Golden Lion Tamarin
Tiny, agile, and highly social, the golden lion tamarin has captivated people the world over. The tamarin has become a flagship species, highlighting the demise of its Tropical rain forest home. The golden lion tamarin’s long, silky fur, particularly at the shoulders, gives it a lionlike mane. Tamarins are some of the smallest members of the primate family. They are only 8 to 14 inches (20-36 cm) long (not including tail) and weigh less than 2 pounds (900 g).
Species Range and History
Large rivers, barren lands, and croplands are insurmountable barriers to these tiny monkeys. Isolated by these barriers, many different types of tamarins and marmosets have evolved in close proximity in the tropical rain forests of South America.
The golden lion tamarin’s historical distribution is not well known. Today, it is confined to three small areas of tropical rain forest in southeastern Brazil. The first population estimate of 400 to 500 animals was made in 1972. The population estimate was reduced to fewer than 200 by 1981. More recent surveys (1995), suggest there may be as many as 400 golden lion tamarins left in the wild.
These tiny monkeys are quick-moving, acrobatic, and analytical masters of their arboreal world. Tamarins have sharp, curved claws on their toes for gripping tree trunks and branches. Most other monkeys have flat nails more like human finger nails.
Tamarins are diurnal (active during the day), feeding on insects, small vertebrates, and fruit. Tamarins have very specific habitat requirements; they occupy dense, low-elevation tropical rain forest. They live in territorial family units of up to 15 individuals. Groups usually are composed of one breeding pair and their offspring or other close relatives.
Causes of Endangerment
Habitat Loss and Overexploitation
The coastal tropical rain forests of Brazil where the golden lion tamarins live is also the region preferentially settled and cleared for agriculture and ranching. These areas are most pressured by today’s growing human population.
In addition to habitat destruction, golden lion tamarins were hunted for food and captured for the pet trade, display in zoos, and biomedical research. Tamarins also were persecuted by local people who mistakenly believed that they carried yellow fever and malaria.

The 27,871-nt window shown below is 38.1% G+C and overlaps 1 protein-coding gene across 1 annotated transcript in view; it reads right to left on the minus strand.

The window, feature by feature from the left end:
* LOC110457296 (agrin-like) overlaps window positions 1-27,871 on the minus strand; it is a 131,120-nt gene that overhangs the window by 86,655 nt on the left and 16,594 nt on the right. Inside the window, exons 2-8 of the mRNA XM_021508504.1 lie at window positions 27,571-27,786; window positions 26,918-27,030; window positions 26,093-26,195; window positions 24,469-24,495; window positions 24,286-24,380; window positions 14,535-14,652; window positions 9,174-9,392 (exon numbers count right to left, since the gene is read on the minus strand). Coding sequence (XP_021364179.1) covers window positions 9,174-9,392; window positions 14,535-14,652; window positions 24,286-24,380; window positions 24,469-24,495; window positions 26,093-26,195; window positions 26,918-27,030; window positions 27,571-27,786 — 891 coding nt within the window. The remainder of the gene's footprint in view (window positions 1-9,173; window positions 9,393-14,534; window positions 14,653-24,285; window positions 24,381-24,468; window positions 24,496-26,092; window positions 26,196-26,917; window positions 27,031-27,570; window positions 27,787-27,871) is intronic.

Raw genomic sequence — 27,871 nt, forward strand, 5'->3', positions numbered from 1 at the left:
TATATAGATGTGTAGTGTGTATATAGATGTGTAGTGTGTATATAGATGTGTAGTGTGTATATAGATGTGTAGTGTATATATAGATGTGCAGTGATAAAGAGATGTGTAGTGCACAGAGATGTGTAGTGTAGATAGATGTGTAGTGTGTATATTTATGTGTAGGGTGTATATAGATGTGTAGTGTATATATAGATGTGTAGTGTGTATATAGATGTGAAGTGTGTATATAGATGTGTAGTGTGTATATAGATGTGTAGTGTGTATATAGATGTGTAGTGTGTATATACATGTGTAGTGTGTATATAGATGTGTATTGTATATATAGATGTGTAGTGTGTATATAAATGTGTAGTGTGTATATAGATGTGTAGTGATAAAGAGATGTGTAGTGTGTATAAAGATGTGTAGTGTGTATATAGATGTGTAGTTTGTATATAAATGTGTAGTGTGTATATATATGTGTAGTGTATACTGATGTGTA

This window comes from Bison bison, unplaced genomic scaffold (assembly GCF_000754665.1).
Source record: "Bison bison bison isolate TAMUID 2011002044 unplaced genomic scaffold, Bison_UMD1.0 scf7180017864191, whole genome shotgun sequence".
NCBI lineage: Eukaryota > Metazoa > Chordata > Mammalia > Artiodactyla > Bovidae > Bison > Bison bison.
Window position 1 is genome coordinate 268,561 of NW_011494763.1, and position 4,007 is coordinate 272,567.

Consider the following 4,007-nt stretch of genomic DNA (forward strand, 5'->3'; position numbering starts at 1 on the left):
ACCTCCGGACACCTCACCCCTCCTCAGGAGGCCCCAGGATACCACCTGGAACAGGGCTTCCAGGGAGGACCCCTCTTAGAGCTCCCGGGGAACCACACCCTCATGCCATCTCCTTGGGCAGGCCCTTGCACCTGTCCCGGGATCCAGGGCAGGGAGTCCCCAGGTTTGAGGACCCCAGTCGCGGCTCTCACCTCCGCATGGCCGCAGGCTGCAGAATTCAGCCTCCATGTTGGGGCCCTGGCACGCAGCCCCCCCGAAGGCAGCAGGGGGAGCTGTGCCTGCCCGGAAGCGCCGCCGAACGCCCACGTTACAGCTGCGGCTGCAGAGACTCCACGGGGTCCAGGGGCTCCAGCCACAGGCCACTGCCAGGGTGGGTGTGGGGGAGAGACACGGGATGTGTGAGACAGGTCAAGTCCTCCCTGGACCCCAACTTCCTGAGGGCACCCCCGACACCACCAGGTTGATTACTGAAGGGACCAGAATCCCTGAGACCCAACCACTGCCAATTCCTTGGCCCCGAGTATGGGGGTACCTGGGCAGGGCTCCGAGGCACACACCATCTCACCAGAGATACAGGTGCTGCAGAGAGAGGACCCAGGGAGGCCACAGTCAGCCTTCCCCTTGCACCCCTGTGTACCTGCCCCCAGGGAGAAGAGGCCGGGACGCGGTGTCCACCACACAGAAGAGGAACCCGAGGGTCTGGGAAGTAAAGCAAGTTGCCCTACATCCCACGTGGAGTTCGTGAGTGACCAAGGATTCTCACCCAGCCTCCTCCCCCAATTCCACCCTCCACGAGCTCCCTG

Habitat Protection and Community Education
Most of the area where tamarins occur in the wild was declared a preserve in 1980, but it is poorly protected. CITES prohibits trade, and local laws prohibit killing of the species. However, a recent study showed that the Brazilian community-education program on the endangered golden lion tamarin was failing to reach local farmers.
Although the tamarin is widely used as a symbol and focal point to encourage conservation of endangered coastal rain forest, only 19 percent of farmers approached knew the tamarin was endangered.
Captive Breeding and Reintroduction
There are now breeding populations of golden lion tamarins in zoos around the world. The Species Survival Plan (SSP) is coordinated by the National Zoological Park in Washington, D.C. Over 50 golden lion tamarins are born each year in captivity.
An intensive reintroduction program has allowed more than 70 tamarins to be released into Brazil’s protected area. Mortality is high; however, up to 70 percent die in the first year after release When zoo-born tamarins are set free in the forest they become disoriented and helpless and do not know how to feed themselves.
Efforts are being made to release golden lion tamarins into “half-way houses,” large caged-in areas of the rain forest, where the tamarins can learn to navigate their multidimensional habitat while being protected from predators and supplied with food supplements.
It is unknown if zoo-born golden lion tamarins can be taught to survive in their native forests. Conservationists hope that the first generation of wild-born babies will be better able to survive.
Questions for Thought
How does the social structure and breeding behavior of the golden lion tamarin present a challenge to reintroduction efforts?
What more could be done to help the local people, particularly farmers, recognize the value of saving golden lion tamarins?
Activities: [CS1-1,CS1-3,CS2-5, General]
Words in bold italics can be found in the glossary.